The week started out busy and stayed that way. Sunday afternoon, I spent my time helping out a good friend Renee with her Debian desktop. Years ago, she and her beau (now husband, IIRC) had been pinched for cash and tired of the BSoD's. Carl, an old co-worker of mine, and I suggested Debian as an alternative. About once every two or three years, they ask for a tune-up, and Sunday just happened to be that day. She was having issues playing sound and installing fonts. Usually easy things to fix, I spent the better part of the afternoon debugging the sound issues.
Carl and I apparently weren't very thorough with our initial setup. With the Gnome desktop, there is a nice little utility called gksu that prompts the user for either the root password of the system, or ties in to sudo, which apparently I mis-pronounce as "pseudo" rather than sue-doo, to allow a privileged user to enter their own password. This is the same type of setup that Apple's Mac OS X uses. Renee and Chris couldn't find the root password (easy enough to change), and gksu wasn't configured to use sudo! Awkward. As a result, over 460 packages needed to be updated for security or usability reasons since the release of Debian 5.0 (Lenny).
The second mis-step in our setup was forgetting to assign Renee's account to all the right local hardware access groups, such as "audio", "video", etc. Sound setup in Lenny was a bit weird anyway, so I downloaded and installed the PulseAudio packages. Took me a bit of hoop jumping and research to figure out all the right things to do -- turned out that it was a simple answer of adding Renee and Chris to two groups rather than one. Only took me a couple hours to find that one.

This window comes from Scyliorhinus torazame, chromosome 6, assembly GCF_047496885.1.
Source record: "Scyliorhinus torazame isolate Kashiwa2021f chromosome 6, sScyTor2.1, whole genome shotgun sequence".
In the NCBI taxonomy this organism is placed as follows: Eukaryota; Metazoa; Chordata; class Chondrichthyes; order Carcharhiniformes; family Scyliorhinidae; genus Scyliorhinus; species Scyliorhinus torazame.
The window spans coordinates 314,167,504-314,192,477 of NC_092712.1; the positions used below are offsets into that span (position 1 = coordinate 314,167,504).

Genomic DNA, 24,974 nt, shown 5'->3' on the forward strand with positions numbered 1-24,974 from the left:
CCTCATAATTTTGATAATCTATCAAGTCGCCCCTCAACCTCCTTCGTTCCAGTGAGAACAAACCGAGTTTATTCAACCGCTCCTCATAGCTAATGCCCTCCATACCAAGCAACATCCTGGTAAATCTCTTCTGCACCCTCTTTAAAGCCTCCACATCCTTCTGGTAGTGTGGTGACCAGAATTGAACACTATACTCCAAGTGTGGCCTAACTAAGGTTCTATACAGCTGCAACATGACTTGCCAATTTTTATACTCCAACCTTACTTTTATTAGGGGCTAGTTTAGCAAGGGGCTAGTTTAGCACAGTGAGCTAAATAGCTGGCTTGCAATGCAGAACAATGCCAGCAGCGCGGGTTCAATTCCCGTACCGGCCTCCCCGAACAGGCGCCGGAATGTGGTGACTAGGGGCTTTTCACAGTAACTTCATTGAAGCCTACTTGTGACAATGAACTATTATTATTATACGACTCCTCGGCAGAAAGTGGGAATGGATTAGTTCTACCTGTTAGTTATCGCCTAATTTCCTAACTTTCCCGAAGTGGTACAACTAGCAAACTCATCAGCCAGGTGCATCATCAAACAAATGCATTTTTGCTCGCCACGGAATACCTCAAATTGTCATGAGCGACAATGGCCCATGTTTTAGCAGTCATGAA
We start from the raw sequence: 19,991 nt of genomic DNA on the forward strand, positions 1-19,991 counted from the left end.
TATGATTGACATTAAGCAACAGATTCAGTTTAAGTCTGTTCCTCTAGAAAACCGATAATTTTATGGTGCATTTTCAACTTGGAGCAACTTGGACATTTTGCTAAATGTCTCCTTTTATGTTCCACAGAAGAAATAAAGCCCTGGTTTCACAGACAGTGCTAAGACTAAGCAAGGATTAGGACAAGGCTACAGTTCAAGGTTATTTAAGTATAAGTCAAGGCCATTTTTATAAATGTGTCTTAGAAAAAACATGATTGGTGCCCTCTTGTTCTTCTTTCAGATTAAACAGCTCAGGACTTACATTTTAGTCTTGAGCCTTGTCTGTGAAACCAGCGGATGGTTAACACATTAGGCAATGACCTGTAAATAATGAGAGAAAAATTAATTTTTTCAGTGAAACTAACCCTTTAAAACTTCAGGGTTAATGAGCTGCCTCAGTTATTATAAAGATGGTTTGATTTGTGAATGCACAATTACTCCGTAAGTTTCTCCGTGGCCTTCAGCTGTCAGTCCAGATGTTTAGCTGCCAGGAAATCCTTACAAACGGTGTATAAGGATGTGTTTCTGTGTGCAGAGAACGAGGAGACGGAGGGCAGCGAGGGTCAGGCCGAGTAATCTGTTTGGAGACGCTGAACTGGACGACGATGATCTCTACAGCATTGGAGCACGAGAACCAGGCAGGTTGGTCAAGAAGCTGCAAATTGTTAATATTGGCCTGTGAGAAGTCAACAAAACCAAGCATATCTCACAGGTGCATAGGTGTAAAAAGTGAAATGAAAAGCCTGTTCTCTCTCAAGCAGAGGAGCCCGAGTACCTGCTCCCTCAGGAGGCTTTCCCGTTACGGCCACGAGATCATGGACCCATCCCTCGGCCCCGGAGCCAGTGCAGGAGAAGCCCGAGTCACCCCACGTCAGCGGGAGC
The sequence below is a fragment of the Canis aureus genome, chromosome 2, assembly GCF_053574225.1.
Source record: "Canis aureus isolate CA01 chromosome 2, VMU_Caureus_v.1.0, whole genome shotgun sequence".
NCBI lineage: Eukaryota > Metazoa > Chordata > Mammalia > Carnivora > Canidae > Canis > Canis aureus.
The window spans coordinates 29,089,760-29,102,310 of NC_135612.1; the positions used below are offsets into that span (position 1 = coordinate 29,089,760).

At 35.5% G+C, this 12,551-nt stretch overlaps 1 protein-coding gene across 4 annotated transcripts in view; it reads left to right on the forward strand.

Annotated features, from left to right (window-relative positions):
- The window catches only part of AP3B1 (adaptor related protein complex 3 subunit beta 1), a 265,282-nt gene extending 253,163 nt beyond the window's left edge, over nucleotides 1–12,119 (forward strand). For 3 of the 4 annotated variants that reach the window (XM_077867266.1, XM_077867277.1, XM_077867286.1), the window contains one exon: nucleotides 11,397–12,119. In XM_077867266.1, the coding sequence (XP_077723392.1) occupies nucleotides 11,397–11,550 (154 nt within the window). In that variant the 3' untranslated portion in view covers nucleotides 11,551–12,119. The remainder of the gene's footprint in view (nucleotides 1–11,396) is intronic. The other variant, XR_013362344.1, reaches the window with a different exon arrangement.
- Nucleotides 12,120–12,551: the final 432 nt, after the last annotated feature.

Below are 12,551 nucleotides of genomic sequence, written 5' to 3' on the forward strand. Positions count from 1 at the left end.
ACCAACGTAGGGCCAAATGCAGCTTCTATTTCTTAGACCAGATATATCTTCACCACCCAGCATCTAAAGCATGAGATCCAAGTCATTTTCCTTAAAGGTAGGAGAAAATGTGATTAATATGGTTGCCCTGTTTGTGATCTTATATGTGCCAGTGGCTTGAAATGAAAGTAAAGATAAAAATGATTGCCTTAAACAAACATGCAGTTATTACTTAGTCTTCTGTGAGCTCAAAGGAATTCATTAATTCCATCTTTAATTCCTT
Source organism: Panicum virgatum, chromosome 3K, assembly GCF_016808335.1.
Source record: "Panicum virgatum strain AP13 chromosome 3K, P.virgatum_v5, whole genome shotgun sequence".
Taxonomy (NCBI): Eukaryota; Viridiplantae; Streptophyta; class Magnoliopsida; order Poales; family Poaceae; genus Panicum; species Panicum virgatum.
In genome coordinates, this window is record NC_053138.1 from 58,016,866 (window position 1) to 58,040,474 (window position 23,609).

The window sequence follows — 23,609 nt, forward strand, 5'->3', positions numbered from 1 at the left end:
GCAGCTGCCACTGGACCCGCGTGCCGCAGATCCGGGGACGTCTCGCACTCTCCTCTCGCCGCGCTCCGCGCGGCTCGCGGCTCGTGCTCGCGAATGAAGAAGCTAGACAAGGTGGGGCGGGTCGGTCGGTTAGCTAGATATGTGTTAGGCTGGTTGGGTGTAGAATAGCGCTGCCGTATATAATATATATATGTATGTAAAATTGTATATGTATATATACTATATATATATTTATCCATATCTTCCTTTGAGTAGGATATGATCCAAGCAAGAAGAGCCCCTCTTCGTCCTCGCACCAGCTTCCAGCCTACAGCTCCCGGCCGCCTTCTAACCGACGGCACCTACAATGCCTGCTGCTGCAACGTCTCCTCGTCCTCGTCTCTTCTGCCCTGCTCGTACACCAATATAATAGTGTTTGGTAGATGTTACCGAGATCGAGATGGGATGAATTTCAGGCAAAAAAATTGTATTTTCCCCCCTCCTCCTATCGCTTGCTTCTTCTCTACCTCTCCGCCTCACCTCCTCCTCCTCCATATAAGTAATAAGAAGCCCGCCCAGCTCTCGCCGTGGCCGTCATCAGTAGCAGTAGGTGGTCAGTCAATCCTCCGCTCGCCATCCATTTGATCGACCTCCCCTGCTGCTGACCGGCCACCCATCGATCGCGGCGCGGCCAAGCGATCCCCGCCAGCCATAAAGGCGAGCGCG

Lastly, of course, was trying to get Flash 10 working in Lenny. I found "The Perfect Desktop - Debian Lenny" to be extremely helpful. The difficulty with Debian in general continues to be its strict adherence to what it considers free. Adobe's Flash Player is definitely not free, and thereby does not warrant support. However, your browsing experience is seriously impinged upon if you do not include the latest Flash and Shockwave language. Free software has a natural latency to this level of support, it's always behind when trying to provide compatible variants to otherwise restricted rights software.
I can only think of one acceptable alternative to Debian, though: Ubuntu. Being a Debian-bigot, it's a natural fit for me. For the average user, not the monkey-wrenching geek like me, Ubuntu has all the benefits of the Debian operating system with the polish and support you would like to see in a desktop operating system. Ubuntu package selection is a bit more strategic than Debian's when it comes to "fitting in" to the current computing environment. This has earned Ubuntu the "black sheep" stigma from some hard-core Free Software pundits, one that is undeserved in my honest opinion. (I can guarantee you that it isn't on Richard Stallman's Top 10 list of Linux derivatives.)
Ubuntu would be a great fit for Renee and Chris. I'm using it on my laptop and my work-desktop right now! Works great! Perhaps the next time they need a tune-up, I'll convince them to switch over. Wulfgar, if you're reading this and tired of the BSoD's, look to Ubuntu!